Contrary to such objections, care ethicists are not generally committed to gender essentialism. In focusing on women and mothers, care ethicists generally acknowledge that the social arrangement in which women are called upon to do the bulk of the care-giving labor is a contingent one. In any case, caring is a part of the human experience. Everyone has a number of dependency relationships over the course of a lifetime, and many people engage in care-giving practices, gender notwithstanding. Everyone has experiences of such relationships to draw from in developing an understanding of the values and aims that are distinctive of care ethics.

Is care ethics uniquely Western?

Care ethics, so-named, may have originated in the late 20th century in Western academies, but scholars have made some fruitful comparisons between care ethics and non-Western philosophies including Confucianism, Buddhism, Indian philosophy, and African ethics. These may be of special interest to supporters of The Deviant Philosopher’s mission because they provide opportunities for dialogue across traditions.
(More to come)

Key Terms

Relationships of dependence/care: In a caring relationships, there are givers and receivers of care. Caregivers undertake to meet the needs of dependents. These positions (care-giver and dependent) need not be fixed. They can be traded and alternated between relationship partners.

Interdependence: Through our particular relationships of dependence/care, we are indirectly connected to others who have relationships of dependency/care with the same people. These connections make us interdependent.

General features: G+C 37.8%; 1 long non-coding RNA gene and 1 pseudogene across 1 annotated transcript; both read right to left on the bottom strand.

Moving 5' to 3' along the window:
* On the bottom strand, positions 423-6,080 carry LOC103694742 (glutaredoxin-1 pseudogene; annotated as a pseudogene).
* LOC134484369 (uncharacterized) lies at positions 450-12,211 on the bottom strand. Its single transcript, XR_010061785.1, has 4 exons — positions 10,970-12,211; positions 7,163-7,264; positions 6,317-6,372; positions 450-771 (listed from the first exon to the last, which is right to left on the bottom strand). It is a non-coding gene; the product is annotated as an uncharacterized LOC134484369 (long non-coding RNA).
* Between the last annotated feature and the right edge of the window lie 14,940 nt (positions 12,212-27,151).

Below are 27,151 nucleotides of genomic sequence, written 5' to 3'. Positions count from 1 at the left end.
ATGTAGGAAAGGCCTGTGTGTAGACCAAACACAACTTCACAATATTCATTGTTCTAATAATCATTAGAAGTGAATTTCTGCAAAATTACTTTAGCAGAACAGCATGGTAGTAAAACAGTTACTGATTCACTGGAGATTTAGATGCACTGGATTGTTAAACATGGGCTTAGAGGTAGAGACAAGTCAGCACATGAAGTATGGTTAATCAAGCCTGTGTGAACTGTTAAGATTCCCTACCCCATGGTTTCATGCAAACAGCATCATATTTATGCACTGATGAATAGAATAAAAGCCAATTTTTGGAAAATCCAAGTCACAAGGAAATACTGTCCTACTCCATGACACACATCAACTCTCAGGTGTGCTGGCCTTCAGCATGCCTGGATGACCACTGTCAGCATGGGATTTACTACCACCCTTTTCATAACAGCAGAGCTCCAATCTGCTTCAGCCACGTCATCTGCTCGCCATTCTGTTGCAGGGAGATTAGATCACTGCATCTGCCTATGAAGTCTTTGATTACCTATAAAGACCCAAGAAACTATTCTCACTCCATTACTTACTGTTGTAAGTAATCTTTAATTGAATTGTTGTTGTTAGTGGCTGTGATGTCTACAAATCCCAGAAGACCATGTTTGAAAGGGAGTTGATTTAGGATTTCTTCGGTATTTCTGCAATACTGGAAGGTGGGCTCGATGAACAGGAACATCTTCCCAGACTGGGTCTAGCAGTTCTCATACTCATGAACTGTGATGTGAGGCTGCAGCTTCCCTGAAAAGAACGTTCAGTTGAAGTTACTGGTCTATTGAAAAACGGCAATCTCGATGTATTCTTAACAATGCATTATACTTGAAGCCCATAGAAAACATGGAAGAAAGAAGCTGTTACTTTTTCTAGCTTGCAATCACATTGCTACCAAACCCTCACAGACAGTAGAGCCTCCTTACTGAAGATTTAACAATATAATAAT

Care: (Usually) a practice or activity aimed at meeting the needs of a dependent. (See What is Care? above)

Moral orientation: A way of organizing a moral perspective with key concepts and concerns, creating a gestalt view of moral situations. Care ethicists often view care and justice as different moral orientations.

Suggested Readings

Classic books (early care ethics)

  • Carol Gilligan, In a Different Voice: Psychological Theory and Women’s Development (Cambridge, MA: Harvard University Press, 1982)
  • Nel Noddings, Caring: A Feminine Approach to Ethics and Moral Education (Berkeley, CA: University of California Press, 1984)
  • Sara Ruddick, Maternal Thinking: Toward a Politics of Peace (Boston, MA: Beacon Press, 1989)

Reader

  • Justice and Care: Essential Readings in Feminist Ethics, edited by Virginia Held (Boulder, CO: Westview Press, 1995)

Edited Volumes

  • Vulnerability: New Essays in Ethics and Feminist Philosophy, edited by Catriona Mackenzie, Wendy Rogers, and Susan Dodds (New York, NY: Oxford, 2014)
  • Socializing Care: Feminist Perspectives on Public Issues, edited by Maurice Hammington and Dorothy C. Miller (Lanham, MD: Rowman and Littlefield, 2006)
  • The Subject of Care: Feminist Perspectives on Dependency, edited by Eva Feder Kittay and Ellen K. Feder (Lanham, MD: Rowman and Littlefield, 2002)
  • An Ethic of Care: Feminist and Interdisciplinary Perspectives, edited by Mary Jeanne Larrabee (New York, NY: Routledge, 1993)
  • Explorations in Feminist Ethics: Theory and Practice, edited by Eve Browning Cole and Susan Coultrap-McQuin (Bloomington , IN: Indiana University Press, 1992)
  • Women and Moral Theory, edited by Eva Feder Kittay and Diana T. Meyers (Totowa, NJ: Rowman and Littlefield, 1987)

Resources

Encyclopedia entries

  • Maurine Sander-Staud, Internet Encyclopedia of Philosophy, “Care Ethics”
  • Rosemarie Tong and Nancy Williams, Stanford Encycolpedia of Philosophy, “Feminist Ethics”
    • http://plato.stanford.edu/entries/feminism-ethics/#FemAppEth
    • Situates care ethics in the history of woman-focused ethical theory.
    • Discusses the senses in which care ethics is feminine and/or feminist ethics.
    • Explains the developments in care ethics aimed at generating answers to ethical questions about global issues.

Syllabi